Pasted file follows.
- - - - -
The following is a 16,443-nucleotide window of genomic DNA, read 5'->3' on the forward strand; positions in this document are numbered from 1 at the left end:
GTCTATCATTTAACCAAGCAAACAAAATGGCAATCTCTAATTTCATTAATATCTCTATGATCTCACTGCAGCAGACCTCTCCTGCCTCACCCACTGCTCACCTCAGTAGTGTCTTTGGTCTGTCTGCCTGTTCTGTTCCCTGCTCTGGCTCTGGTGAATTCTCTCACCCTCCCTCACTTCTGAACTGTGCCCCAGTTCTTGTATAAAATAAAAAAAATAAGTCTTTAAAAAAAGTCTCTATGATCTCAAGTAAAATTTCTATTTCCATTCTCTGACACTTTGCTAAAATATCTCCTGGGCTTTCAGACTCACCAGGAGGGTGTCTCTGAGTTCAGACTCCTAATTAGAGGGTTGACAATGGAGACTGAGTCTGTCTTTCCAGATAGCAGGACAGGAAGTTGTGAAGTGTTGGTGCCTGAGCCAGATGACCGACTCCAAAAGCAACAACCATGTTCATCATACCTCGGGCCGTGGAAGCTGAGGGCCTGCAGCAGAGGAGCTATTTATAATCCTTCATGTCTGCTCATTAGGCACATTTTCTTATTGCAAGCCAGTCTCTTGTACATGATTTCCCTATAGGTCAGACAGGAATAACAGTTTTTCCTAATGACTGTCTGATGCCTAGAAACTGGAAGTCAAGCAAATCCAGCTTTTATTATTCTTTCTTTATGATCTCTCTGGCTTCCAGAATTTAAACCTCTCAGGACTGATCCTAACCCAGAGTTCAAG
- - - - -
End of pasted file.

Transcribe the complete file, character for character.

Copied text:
The following is a 16,443-nucleotide window of genomic DNA, read 5'->3' on the forward strand; positions in this document are numbered from 1 at the left end:
GTCTATCATTTAACCAAGCAAACAAAATGGCAATCTCTAATTTCATTAATATCTCTATGATCTCACTGCAGCAGACCTCTCCTGCCTCACCCACTGCTCACCTCAGTAGTGTCTTTGGTCTGTCTGCCTGTTCTGTTCCCTGCTCTGGCTCTGGTGAATTCTCTCACCCTCCCTCACTTCTGAACTGTGCCCCAGTTCTTGTATAAAATAAAAAAAATAAGTCTTTAAAAAAAGTCTCTATGATCTCAAGTAAAATTTCTATTTCCATTCTCTGACACTTTGCTAAAATATCTCCTGGGCTTTCAGACTCACCAGGAGGGTGTCTCTGAGTTCAGACTCCTAATTAGAGGGTTGACAATGGAGACTGAGTCTGTCTTTCCAGATAGCAGGACAGGAAGTTGTGAAGTGTTGGTGCCTGAGCCAGATGACCGACTCCAAAAGCAACAACCATGTTCATCATACCTCGGGCCGTGGAAGCTGAGGGCCTGCAGCAGAGGAGCTATTTATAATCCTTCATGTCTGCTCATTAGGCACATTTTCTTATTGCAAGCCAGTCTCTTGTACATGATTTCCCTATAGGTCAGACAGGAATAACAGTTTTTCCTAATGACTGTCTGATGCCTAGAAACTGGAAGTCAAGCAAATCCAGCTTTTATTATTCTTTCTTTATGATCTCTCTGGCTTCCAGAATTTAAACCTCTCAGGACTGATCCTAACCCAGAGTTCAAG